ἐξαπαφὼν Μῆτιν καίπερ πολύιδριν ἐοῦσαν·
συμμάρψας δ’ ὅ γε χερσὶν ἑὴν ἐγκάτθετο νηδύν,
δείσας μὴ τέξηι κρατερώτερον ἄλλο κεραυνοῦ·
τούνεκά μιν Κρονίδης ὑψίζυγος αἰθέρι ναίων
κάππιεν ἐξαπίνης. ἣ δ’ αὐτίκα Παλλάδ’ ᾿Αθήνην
κύσατο· τὴν μὲν ἔτικτε πατὴρ ἀνδρῶν τε θεῶν τε
πὰρ κορυφήν, Τρίτωνος ἐπ’ ὄχθηισιν ποταμοῖο.
Μῆτις δ’ αὖτε Ζηνὸς ὑπὸ σπλάγχνοις λελαθυῖα
ἧστο, ᾿Αθηναίης μήτηρ, τέκταινα δικαίων,
πλεῖστα θεῶν εἰδυῖα καταθνητῶν τ’ ἀνθρώπων.
†ἔνθα θεὰ παρέλεκτο Θέμις† παλάμαις περὶ πάντων
ἀθανάτων ἐκέκασθ’ οἳ ᾿Ολύμπια δώματ’ ἔχουσιν,
αἰγίδα ποιήσασα φοβέστρατον ἔντος ᾿Αθήνης·
σὺν τῆι ἐγείνατό μιν, πολεμήϊα τεύχε’ ἔχουσαν.

Dionysus of Halicarnassus: Aeneas and Odysseus Get a Place Together

Dionys. Hal. A. R. I, c. 72: (Fowler 2000,68; Damastes fr. 3)

“After summarizing the sacrifices in Argos and how everything was done with each, he says that Aineas came from the Molossoi to Italy with Odysseus and became the founder of the city. And he named it.”

῾Ο τὰς ἱερείας τὰς ἐν ῎Αργει καὶ τὰ καθ’ ἑκάστην πραχθέντα συναγαγὼν Αἰνείαν φησὶν ἐκ Μολοττῶν εἰς ᾿Ιταλίαν ἐλθόντα μετ’ ᾿Οδυσσέως, οἰκιστὴν γενέσθαι τῆς πόλεως· ὀνομάσαι

As Fowler (Early Greek Mythography 2. 2013, 564-5) notes, the Greek could mean either that Aeneas came to Italy with Odysseus or came to Italy and founded the city with Odysseus. Either way, the story is certainly not one at home in our Odyssey.

Note though that the close collocation of Odysseus and Aeneas appears in Hesiod’s Theogony too (1008-1013):

“And well-crowned Kythereia gave birth to Aeneias
after having lovely sex with the hero Anchises
on the hills of windy Ida with its many valleys.
And Kirke the daughter of Helios the son of Hyperion
after sex with enduring-minded Odysseus
gave birth to Agrios and blameless and strong Latinus.”

Αἰνείαν δ’ ἄρ’ ἔτικτεν ἐυστέφανος Κυθέρεια,
᾿Αγχίσῃ ἥρωι μιγεῖσ’ ἐρατῇ φιλότητι
῎Ιδης ἐν κορυφῇσι πολυπτύχου ἠνεμοέσσης.
Κίρκη δ’ ᾿Ηελίου θυγάτηρ ῾Υπεριονίδαο
γείνατ’ ᾿Οδυσσῆος ταλασίφρονος ἐν φιλότητι
῎Αγριον ἠδὲ Λατῖνον ἀμύμονά τε κρατερόν τε·

It may be important that a possible reference is here too to Italy (in the name Latinus). In other texts, there is still an indirect association between Aeneas, Odysseus and the founding of Rome:

Geoponica, (10th Century CE)

“For they say that Latinus was the brother of Telegonos and the son of Circe. and the father-in-law of Aeneas, that he founded the Akropolis before Aeneas arrived, and discovered laurel there.”

τὸ παλάτιον ὠνομάσθη, ἀπὸ τῆς ἐπικλήσεως δάφνης τῆς ἐν ῾Ρώμῃ. φασὶ γὰρ Λατῖνον τὸν Τηλεγόνου μὲν ἀδελφόν, Κίρκης δὲ παῖδα, πενθερὸν δὲ Αἰνείου, κτίζοντα τὴν ἀκρόπολιν πρὸ τῆς Αἰνείου παρουσίας, εὑρηκέναι ἐκεῖ δάφνην.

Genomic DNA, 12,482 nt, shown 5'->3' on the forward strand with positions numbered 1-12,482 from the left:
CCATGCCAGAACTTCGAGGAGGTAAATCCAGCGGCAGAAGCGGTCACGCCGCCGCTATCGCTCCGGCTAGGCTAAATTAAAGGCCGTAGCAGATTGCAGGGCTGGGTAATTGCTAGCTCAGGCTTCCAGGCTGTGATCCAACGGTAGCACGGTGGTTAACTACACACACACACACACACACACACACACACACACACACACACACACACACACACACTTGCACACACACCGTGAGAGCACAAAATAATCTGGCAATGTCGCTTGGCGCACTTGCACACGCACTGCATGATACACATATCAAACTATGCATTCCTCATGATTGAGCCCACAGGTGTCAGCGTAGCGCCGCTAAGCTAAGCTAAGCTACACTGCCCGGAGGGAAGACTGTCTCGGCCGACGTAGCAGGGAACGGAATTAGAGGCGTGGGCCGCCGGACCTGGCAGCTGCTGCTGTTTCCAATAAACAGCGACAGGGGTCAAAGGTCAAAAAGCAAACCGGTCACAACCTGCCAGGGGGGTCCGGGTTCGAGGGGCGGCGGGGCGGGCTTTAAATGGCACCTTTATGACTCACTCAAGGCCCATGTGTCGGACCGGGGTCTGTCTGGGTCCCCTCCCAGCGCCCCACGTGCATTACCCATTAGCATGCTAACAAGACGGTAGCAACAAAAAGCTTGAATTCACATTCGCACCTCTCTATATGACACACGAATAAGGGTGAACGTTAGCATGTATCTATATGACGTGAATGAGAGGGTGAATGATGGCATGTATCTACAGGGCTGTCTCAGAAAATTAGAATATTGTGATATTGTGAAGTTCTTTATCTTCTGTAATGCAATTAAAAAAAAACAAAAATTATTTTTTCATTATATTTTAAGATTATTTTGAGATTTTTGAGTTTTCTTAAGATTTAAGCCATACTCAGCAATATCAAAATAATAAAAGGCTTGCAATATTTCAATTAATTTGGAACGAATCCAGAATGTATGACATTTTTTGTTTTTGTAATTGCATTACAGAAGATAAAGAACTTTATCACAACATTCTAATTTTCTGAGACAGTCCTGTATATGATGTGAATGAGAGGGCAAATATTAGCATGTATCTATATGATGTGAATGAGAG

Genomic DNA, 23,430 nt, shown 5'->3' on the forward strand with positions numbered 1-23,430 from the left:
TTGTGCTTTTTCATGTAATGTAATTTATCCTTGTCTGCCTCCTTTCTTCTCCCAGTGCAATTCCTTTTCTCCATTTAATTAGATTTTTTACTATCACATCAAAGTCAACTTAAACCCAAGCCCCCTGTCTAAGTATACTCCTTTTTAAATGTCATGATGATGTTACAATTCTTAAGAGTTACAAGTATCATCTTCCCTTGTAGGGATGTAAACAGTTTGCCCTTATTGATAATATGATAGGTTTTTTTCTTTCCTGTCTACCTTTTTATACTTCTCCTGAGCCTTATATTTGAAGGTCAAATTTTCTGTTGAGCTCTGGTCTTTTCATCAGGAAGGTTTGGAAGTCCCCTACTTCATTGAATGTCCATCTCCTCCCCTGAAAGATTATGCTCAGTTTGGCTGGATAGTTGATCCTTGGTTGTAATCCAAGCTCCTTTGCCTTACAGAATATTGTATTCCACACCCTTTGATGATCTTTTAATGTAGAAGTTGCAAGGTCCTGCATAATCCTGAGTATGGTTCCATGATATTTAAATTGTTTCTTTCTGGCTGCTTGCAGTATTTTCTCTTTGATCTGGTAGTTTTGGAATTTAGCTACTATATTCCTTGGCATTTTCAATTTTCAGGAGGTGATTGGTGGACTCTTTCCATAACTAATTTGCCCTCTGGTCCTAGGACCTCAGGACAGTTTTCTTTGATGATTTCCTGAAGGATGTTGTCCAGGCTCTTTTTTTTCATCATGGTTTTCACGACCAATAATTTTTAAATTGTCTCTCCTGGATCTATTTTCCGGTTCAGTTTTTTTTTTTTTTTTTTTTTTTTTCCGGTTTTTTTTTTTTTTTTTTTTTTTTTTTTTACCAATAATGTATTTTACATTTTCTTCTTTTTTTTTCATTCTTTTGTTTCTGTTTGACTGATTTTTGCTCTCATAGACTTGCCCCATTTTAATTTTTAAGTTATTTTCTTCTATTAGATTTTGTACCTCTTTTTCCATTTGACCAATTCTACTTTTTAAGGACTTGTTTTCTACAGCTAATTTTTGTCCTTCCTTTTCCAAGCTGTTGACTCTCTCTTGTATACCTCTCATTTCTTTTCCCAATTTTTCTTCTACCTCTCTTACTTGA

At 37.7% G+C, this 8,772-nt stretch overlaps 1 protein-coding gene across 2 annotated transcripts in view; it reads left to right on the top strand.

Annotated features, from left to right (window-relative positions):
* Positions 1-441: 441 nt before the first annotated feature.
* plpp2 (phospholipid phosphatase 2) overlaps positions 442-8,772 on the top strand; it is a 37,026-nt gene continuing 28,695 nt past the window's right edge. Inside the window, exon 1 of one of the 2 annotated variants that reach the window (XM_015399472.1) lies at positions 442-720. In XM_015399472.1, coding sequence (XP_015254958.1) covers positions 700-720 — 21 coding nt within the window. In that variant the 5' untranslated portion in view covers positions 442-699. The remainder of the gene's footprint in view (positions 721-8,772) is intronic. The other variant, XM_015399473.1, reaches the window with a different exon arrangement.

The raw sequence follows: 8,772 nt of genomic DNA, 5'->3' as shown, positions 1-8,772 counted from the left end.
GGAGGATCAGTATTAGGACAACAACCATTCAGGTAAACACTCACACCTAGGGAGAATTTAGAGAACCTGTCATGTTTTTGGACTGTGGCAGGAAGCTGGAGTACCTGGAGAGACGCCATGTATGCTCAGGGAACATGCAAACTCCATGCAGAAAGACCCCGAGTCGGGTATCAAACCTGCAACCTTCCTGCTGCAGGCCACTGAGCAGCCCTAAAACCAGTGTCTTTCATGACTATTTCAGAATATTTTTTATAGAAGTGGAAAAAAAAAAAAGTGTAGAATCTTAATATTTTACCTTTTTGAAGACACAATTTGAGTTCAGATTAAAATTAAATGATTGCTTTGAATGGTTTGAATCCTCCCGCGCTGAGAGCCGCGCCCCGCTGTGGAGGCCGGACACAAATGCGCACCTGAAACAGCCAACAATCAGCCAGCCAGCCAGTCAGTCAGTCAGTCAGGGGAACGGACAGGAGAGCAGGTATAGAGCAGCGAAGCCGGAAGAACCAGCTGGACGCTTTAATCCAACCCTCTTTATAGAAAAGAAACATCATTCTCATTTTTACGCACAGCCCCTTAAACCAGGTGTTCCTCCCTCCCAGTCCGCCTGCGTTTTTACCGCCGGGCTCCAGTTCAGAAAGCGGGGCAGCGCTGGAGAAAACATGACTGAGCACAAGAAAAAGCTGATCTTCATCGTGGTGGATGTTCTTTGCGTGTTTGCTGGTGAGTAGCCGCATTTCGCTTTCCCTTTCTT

Heroes getting a new home together? Made me think of the Ballad of Ron Burgundy:

Locum funditus corruptum: Who Was Deucalion’s Mother?

I recently started reading more of the fragments of the Hesiodic Catalogue of Women. In doing so, I came across the mess that is the parentage of Deucalion.

Schol. Ad Hom. Od. 2.2 hypothesis

“Deukaliôn, in whose time the deluge happened, was the son of Prometheus and his mother—according to most authors—was Klymenê. But Hesiod says that his mother was Pronoê and Akousilaos claims that it was Hesione, the daughter of Okeanos and Prometheus. He married Pyrra who was the daughter of Epimêtheus and Pandôra the one who was given by Epimetheus in exchange for fire. Deukalion had two daughters, Prôtogeneia and Melantheia, and two sons, Ampiktuôn and Hellen, whom others say was actually an offspring of Zeus, but in truth he was Deucalion’s”.

Δευκαλίων, ἐφ’ οὗ ὁ κατακλυσμὸς γέγονε, Προμηθέως μὲν ἦν υἱὸς, μητρὸς δὲ, ὡς οἱ πλεῖστοι λέγουσι, Κλυμένης, ὡς δὲ ῾Ησίοδος Προνοής, ὡς δὲ ᾿Ακουσίλαος ῾Ησιόνης τῆς ᾿Ωκεανοῦ καὶ Προμηθέως. ἔγημε δὲ Πύρραν τὴν ᾿Επιμηθέως καὶ Πανδώρας τῆς ἀντὶ τοῦ πυρὸς δοθείσης τῷ ᾿Επιμηθεῖ εἰς γυναῖκα. γίνονται δὲ τῷ Δευκαλίωνι θυγατέρες μὲν δύο Πρωτογένεια καὶ Μελάνθεια, υἱοὶ δὲ ᾿Αμφικτύων καὶ ῞Ελλην. οἱ δὲ λέγουσιν ὅτι ῞Ελλην γόνῳ μὲν ἦν Διὸς, λόγῳ δὲ Δευκαλίωνος. ἐξ οὗ ῞Ελληνος Αἴολος πατὴρ Κρηθέως.

This story is a bit strange but repeats the typical connection between man and Prometheus. Here, however, mortal man is descended from Prometheus via Deucalion. He married his cousin, which was not all that uncommon, and the rest of the story proceeds somewhat as is typical (leading to the birth of Hellen, the origin of the ethnonym Hellenes).

Continue reading “Locum funditus corruptum: Who Was Deucalion’s Mother?”

Strife (Eris) Has Two Different Genealogies, But They Both Mess Us Up: Hesiod

The poet Hesiod provides two different stories for the genealogy of Strife (Conflict, Competition). One appears in the Theogony and is mostly about War and Violence. The other comes from the Works and Days and is probably a free-market economist’s mythical dream come true. Both, doubtlessly, cause pain.

Hesiod, Theogony, 224-232

“Ruinous night then gave birth to Deception and Sex
And destructive Old Age, and also strong-hearted Strife.
Then hateful Strife gave birth to grief-causing toil,
And Forgetfulness, and Hunger, and tearful Pains,
Battles, Wars, Murders, and Mankillings,
Conflicts, Lies, Arguments, Doubletalk,
Bad-government, Blindness, and Gatherings with others,